“Filing” Means Electronic Filing: Bresky Law Wins Affirmance of Trial Court Order Disallowing Claim Submitted to Clerk in Paper Form

United Bank v. Estate of Frazee, Case No. 4D15-826 (Fla. 4th DCA, July 13, 2016)*

UPDATE: Mandate issued on September 2, 2016.

Bresky Law recently obtained affirmance of a trial court order that found a bank’s claims against a decedent’s estate untimely. The appeal required the Fourth DCA to examine the meaning of “filing” court documents in Florida after the statewide adoption of electronic filing. Electronic filing of court documents became mandatory (subject to certain exceptions) in the civil, probate, family law, and small claims divisions of Florida’s trial courts on April 1, 2013. Electronic filing requirements took effect in the criminal, traffic, and juvenile divisions of the trial courts on October 1, 2013.

In this probate matter, the Bank’s deadline to file a claim against the decedent’s Estate was May 15, 2013 under section 733.702(1), Florida Statutes. The Bank submitted its Statements of Claim in paper form, and the clerk received them on May 14, 2013. The Clerk later notified the Bank that the claims needed to be submitted electronically. Eventually the Bank resubmitted the claims in electronic format after the deadline had passed. The trial court later denied the Bank’s motion to find the claims timely, and the Bank appealed.

The Bank argued that the claims should be deemed filed on the day the clerk received the paper filings. Although Florida Rules of Judicial Administration 2.520 and 2.525 make electronic filing mandatory, the Bank argued that the claims were timely filed under Rule 2.520(f), which states that “[n]o clerk of court shall refuse to file any document because of noncompliance with this rule.” We argued on behalf of the Estate that the claims were untimely because, unless the filer fell into one of the specifically listed exceptions, which were inapplicable to this case, submitting a document to the Clerk in paper form did not constitute “filing” after Florida’s adoption of the mandatory electronic filing requirement. We argued that the Bank’s interpretation would allow a party to circumvent the mandatory electronic filing requirement.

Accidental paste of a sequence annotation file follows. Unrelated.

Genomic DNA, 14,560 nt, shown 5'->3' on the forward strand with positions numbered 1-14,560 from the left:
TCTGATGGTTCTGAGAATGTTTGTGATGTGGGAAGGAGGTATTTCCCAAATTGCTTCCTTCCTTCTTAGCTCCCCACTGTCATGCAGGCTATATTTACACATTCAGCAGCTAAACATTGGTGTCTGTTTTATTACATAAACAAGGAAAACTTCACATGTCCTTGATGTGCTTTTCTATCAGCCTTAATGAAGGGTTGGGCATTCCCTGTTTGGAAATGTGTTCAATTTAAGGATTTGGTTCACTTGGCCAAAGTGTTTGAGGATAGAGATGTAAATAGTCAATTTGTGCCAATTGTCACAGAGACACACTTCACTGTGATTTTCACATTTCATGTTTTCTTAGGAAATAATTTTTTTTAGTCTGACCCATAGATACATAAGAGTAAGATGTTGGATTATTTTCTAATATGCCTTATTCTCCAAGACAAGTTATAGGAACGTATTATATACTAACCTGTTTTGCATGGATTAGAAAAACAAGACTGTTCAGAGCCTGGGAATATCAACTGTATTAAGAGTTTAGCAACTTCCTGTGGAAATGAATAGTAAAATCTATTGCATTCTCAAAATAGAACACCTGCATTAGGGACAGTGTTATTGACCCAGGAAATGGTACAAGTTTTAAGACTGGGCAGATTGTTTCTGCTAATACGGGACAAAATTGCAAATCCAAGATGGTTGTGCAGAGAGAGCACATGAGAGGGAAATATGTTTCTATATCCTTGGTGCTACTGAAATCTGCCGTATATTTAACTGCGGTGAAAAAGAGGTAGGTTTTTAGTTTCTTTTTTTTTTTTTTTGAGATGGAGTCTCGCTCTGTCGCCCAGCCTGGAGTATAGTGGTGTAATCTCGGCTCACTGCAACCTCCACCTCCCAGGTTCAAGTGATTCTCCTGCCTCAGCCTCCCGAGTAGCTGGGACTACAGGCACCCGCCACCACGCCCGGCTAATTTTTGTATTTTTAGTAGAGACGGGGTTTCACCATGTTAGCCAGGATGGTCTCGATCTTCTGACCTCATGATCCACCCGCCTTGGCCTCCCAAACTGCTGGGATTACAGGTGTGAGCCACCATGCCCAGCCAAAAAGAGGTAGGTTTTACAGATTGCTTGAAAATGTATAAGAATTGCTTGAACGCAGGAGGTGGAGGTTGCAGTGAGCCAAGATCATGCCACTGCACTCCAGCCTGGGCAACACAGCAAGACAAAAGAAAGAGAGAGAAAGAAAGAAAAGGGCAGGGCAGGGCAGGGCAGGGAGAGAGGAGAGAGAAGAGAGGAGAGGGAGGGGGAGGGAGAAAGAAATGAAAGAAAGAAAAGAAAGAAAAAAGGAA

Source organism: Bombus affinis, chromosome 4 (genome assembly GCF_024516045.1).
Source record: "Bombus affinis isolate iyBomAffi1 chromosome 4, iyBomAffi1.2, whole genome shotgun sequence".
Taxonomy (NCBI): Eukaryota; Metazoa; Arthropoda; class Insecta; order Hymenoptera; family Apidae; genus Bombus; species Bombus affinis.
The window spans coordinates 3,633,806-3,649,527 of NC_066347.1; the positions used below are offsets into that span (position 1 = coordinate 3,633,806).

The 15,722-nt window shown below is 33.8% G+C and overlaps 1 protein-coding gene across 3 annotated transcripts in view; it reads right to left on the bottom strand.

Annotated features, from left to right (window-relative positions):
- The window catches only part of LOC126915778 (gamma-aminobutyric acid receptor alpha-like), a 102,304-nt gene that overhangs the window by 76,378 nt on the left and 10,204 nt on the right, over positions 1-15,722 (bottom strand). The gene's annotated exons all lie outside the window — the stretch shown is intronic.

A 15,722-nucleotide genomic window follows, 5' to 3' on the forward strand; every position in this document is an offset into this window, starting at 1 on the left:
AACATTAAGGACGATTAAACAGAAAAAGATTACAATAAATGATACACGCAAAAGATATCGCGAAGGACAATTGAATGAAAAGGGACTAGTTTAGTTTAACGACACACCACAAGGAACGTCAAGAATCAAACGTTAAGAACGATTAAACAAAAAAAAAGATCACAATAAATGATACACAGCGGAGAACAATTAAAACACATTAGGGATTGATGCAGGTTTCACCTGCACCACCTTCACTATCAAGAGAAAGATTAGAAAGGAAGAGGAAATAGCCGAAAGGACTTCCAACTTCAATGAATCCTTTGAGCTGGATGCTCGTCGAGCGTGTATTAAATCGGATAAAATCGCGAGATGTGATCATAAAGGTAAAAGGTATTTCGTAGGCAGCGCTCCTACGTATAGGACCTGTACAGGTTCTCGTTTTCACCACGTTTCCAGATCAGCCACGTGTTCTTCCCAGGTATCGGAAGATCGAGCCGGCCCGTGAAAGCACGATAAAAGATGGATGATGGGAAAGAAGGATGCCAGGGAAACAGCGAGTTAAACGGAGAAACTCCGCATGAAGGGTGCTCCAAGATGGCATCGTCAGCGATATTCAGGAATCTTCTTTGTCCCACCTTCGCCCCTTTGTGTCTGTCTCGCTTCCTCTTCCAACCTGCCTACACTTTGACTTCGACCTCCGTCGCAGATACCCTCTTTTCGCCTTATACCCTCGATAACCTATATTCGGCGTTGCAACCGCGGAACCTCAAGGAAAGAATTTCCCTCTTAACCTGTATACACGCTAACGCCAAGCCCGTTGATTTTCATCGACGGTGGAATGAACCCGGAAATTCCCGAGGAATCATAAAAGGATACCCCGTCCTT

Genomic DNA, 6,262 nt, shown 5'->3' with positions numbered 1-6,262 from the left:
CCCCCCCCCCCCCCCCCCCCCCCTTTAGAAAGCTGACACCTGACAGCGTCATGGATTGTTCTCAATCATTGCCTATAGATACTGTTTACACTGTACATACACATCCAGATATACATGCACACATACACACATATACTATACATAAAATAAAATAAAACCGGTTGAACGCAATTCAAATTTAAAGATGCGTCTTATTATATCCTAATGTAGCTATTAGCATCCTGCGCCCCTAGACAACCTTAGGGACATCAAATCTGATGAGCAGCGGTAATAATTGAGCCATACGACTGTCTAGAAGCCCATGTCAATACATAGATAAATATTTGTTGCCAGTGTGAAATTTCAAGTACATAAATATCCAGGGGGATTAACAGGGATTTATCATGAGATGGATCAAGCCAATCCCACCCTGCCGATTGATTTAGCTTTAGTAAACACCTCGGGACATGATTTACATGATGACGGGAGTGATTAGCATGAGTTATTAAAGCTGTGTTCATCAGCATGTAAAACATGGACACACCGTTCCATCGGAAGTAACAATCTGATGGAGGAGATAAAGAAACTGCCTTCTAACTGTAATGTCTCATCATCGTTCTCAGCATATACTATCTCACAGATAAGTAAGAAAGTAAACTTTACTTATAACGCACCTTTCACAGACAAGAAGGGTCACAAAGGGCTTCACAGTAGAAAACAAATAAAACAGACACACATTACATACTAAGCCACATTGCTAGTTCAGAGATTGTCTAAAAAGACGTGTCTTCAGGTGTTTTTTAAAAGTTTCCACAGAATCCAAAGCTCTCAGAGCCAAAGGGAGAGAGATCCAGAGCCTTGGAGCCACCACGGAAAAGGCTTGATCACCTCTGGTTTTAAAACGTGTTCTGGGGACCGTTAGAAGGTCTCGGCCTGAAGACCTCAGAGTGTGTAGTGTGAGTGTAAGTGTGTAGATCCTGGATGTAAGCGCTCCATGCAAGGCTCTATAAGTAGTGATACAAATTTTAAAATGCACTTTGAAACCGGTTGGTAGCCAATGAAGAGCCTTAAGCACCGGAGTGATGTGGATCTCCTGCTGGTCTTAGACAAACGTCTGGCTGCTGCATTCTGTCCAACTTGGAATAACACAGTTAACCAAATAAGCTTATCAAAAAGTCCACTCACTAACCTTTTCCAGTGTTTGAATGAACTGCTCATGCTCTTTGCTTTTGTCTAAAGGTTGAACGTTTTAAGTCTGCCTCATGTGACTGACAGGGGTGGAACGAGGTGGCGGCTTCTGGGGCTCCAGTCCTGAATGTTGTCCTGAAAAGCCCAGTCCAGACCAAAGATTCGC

In a two-to-one opinion, the Fourth DCA agreed with our position and affirmed the trial court’s ruling that the Bank’s claims were untimely. The Fourth DCA examined the applicable Florida Rules of Judicial Administration governing electronic filing of documents. The Fourth DCA concluded that Rule 2.520(f) applies only to paper documents that fall within an exception to electronic filing under Rule 2.525(d). The court also held that even if the language of Rule 2.520 were found to be ambiguous, a reading of subsection 2.520(f) in pari materia with the rest of the rules supported the trial court’s conclusion.

The Fourth DCA noted that Rule 2.525(d) provides a list of eight exceptions to the mandatory e-filing requirement. It concluded that the Bank’s interpretation would essentially add another exception that was not contemplated by the Florida Supreme Court, by allowing anyone to file in paper format as long as they later re-submitted the document electronically. “Such a broad exception is inconsistent with the mandatory nature of the e-filing requirement and the limited list of exceptions,” said the Fourth DCA.

This favorable result helps to clarify the rules governing the electronic filing of documents in Florida’s courts, and it protects our client from the claims that were improperly submitted in paper form.

* The decision is not final until disposition of any timely filed motions for rehearing.